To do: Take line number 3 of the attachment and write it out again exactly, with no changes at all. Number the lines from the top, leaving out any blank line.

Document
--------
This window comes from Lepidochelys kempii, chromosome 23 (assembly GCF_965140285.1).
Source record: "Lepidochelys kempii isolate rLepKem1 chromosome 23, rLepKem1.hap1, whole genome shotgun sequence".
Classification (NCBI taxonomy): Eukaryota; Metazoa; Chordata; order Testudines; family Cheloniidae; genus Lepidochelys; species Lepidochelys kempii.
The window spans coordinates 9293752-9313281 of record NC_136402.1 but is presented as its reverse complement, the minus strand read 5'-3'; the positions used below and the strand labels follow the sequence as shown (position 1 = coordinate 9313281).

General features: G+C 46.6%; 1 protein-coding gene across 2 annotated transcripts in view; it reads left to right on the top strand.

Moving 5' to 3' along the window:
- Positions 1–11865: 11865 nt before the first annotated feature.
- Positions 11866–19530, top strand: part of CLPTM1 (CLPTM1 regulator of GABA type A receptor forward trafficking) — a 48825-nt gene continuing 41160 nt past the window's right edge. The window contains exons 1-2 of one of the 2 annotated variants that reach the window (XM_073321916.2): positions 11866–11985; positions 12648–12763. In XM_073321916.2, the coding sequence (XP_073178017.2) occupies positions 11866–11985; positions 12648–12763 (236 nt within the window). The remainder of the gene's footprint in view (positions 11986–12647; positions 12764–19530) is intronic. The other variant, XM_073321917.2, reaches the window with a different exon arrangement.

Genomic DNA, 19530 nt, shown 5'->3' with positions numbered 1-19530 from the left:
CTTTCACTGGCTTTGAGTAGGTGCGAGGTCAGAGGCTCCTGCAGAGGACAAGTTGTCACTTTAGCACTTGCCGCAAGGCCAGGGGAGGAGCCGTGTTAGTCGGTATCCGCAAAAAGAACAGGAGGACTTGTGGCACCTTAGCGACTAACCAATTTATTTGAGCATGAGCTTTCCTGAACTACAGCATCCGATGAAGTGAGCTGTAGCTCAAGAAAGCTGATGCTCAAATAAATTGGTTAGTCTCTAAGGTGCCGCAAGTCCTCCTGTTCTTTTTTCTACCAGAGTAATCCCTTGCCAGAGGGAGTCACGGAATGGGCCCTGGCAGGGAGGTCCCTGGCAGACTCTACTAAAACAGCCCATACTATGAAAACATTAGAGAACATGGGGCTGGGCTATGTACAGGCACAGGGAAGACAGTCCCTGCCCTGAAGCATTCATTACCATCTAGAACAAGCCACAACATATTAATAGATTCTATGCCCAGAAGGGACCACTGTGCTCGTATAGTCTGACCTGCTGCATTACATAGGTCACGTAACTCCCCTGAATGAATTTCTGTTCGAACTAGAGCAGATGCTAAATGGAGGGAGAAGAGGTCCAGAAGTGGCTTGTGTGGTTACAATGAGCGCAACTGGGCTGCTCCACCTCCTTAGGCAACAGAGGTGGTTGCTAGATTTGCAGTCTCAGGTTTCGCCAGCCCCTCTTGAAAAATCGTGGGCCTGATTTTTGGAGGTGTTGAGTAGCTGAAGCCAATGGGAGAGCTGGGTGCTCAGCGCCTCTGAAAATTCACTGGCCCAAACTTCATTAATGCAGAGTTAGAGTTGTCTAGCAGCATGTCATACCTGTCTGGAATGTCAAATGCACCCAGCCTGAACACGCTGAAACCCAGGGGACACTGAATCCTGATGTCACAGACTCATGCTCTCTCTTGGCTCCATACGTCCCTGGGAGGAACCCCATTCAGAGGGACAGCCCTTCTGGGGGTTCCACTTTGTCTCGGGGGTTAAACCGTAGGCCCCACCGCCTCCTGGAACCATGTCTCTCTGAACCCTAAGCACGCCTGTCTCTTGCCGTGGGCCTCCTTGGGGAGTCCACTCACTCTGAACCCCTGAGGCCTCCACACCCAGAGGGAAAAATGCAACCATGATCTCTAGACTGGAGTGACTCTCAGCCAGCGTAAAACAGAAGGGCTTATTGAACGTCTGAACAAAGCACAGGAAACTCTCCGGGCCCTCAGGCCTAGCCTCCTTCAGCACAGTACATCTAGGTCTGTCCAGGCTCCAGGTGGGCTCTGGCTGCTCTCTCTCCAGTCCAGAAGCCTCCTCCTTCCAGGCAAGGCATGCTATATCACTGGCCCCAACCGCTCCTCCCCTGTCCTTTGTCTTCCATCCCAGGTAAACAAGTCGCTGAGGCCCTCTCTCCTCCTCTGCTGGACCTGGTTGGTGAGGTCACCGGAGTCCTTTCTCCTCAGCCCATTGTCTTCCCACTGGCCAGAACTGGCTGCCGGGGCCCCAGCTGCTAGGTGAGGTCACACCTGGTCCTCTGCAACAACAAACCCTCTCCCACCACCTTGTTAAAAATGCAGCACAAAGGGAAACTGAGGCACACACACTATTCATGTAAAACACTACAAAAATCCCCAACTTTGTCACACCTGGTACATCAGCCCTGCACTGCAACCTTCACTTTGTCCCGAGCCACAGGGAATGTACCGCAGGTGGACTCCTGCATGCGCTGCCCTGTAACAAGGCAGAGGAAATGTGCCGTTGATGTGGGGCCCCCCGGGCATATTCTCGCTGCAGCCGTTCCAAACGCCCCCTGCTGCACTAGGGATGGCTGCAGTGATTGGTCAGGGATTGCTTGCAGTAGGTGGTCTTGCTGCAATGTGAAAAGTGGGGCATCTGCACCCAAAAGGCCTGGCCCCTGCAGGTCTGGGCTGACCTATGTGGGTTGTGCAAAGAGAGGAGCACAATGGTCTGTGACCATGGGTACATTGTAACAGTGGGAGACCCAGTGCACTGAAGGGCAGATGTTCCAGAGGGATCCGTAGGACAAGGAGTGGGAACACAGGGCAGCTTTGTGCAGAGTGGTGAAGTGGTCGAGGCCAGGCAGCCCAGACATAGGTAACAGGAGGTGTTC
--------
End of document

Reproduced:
Classification (NCBI taxonomy): Eukaryota; Metazoa; Chordata; order Testudines; family Cheloniidae; genus Lepidochelys; species Lepidochelys kempii.